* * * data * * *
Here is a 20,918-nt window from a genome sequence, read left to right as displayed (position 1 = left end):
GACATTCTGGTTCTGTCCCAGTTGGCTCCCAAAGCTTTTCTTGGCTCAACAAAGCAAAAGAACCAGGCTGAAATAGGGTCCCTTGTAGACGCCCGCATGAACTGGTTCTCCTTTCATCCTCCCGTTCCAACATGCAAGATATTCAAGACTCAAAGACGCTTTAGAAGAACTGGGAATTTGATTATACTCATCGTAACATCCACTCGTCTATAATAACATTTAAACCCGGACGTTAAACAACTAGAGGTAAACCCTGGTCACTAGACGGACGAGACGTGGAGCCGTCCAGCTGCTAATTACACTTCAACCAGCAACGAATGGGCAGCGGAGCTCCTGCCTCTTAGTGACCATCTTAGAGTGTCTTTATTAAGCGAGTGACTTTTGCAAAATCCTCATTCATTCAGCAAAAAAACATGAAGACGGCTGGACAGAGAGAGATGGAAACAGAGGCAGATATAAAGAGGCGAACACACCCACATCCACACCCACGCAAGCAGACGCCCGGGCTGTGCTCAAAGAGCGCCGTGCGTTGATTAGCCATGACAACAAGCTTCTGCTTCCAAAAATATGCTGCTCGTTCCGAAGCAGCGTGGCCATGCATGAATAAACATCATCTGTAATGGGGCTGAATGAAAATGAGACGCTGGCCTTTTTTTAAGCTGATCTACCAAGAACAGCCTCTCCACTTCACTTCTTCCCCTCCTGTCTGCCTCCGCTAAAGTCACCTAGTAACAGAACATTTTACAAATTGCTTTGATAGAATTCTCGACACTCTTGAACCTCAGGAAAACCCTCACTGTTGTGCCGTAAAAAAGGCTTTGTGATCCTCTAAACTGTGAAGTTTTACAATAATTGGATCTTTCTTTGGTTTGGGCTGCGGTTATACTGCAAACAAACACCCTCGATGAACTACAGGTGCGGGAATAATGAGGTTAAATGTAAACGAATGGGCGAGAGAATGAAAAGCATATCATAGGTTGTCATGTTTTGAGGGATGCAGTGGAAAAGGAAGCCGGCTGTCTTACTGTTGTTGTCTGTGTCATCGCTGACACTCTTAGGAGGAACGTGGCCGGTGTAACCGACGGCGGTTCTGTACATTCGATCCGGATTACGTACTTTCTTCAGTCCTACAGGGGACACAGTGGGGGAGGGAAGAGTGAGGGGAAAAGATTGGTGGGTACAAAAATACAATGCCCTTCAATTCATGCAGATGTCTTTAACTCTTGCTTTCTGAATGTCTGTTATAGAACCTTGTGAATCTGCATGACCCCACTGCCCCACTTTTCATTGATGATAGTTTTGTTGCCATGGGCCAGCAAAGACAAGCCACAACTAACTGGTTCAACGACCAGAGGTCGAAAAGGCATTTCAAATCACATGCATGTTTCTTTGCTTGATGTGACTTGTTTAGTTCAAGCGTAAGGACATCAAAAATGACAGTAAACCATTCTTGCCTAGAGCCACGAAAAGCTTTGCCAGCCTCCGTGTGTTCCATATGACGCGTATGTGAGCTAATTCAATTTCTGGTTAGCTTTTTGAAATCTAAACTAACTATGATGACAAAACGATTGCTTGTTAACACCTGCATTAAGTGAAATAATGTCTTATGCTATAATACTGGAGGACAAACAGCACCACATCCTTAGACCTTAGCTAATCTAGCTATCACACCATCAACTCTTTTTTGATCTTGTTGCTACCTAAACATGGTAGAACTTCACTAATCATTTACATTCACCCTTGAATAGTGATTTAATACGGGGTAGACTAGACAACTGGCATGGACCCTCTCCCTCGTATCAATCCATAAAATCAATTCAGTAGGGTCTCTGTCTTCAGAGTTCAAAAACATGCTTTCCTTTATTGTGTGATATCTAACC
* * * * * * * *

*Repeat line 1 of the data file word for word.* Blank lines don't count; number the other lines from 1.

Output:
Here is a 20,918-nt window from a genome sequence, read left to right as displayed (position 1 = left end):